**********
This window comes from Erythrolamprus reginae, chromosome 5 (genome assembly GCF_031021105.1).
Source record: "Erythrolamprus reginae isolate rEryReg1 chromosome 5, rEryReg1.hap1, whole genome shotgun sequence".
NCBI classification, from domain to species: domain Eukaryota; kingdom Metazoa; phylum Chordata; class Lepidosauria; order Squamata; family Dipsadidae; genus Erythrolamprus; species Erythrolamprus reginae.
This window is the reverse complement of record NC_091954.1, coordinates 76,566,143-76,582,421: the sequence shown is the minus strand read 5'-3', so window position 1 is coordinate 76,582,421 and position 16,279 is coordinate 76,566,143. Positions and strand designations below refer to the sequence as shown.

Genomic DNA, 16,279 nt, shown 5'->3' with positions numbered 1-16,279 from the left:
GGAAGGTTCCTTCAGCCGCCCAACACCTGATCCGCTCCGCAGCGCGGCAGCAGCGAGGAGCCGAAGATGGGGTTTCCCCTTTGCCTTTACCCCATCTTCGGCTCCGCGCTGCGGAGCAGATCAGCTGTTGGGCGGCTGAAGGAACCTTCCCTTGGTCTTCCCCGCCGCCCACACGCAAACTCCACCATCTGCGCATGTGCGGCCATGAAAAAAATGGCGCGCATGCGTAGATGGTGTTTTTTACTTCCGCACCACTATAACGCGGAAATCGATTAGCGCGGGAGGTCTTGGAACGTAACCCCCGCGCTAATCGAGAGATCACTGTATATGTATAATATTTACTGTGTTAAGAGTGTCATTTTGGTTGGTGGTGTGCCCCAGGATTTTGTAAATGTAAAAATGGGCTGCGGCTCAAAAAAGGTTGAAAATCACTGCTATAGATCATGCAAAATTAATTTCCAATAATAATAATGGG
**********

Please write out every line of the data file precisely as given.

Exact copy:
This window comes from Erythrolamprus reginae, chromosome 5 (genome assembly GCF_031021105.1).
Source record: "Erythrolamprus reginae isolate rEryReg1 chromosome 5, rEryReg1.hap1, whole genome shotgun sequence".
NCBI classification, from domain to species: domain Eukaryota; kingdom Metazoa; phylum Chordata; class Lepidosauria; order Squamata; family Dipsadidae; genus Erythrolamprus; species Erythrolamprus reginae.
This window is the reverse complement of record NC_091954.1, coordinates 76,566,143-76,582,421: the sequence shown is the minus strand read 5'-3', so window position 1 is coordinate 76,582,421 and position 16,279 is coordinate 76,566,143. Positions and strand designations below refer to the sequence as shown.

Genomic DNA, 16,279 nt, shown 5'->3' with positions numbered 1-16,279 from the left:
GGAAGGTTCCTTCAGCCGCCCAACACCTGATCCGCTCCGCAGCGCGGCAGCAGCGAGGAGCCGAAGATGGGGTTTCCCCTTTGCCTTTACCCCATCTTCGGCTCCGCGCTGCGGAGCAGATCAGCTGTTGGGCGGCTGAAGGAACCTTCCCTTGGTCTTCCCCGCCGCCCACACGCAAACTCCACCATCTGCGCATGTGCGGCCATGAAAAAAATGGCGCGCATGCGTAGATGGTGTTTTTTACTTCCGCACCACTATAACGCGGAAATCGATTAGCGCGGGAGGTCTTGGAACGTAACCCCCGCGCTAATCGAGAGATCACTGTATATGTATAATATTTACTGTGTTAAGAGTGTCATTTTGGTTGGTGGTGTGCCCCAGGATTTTGTAAATGTAAAAATGGGCTGCGGCTCAAAAAAGGTTGAAAATCACTGCTATAGATCATGCAAAATTAATTTCCAATAATAATAATGGG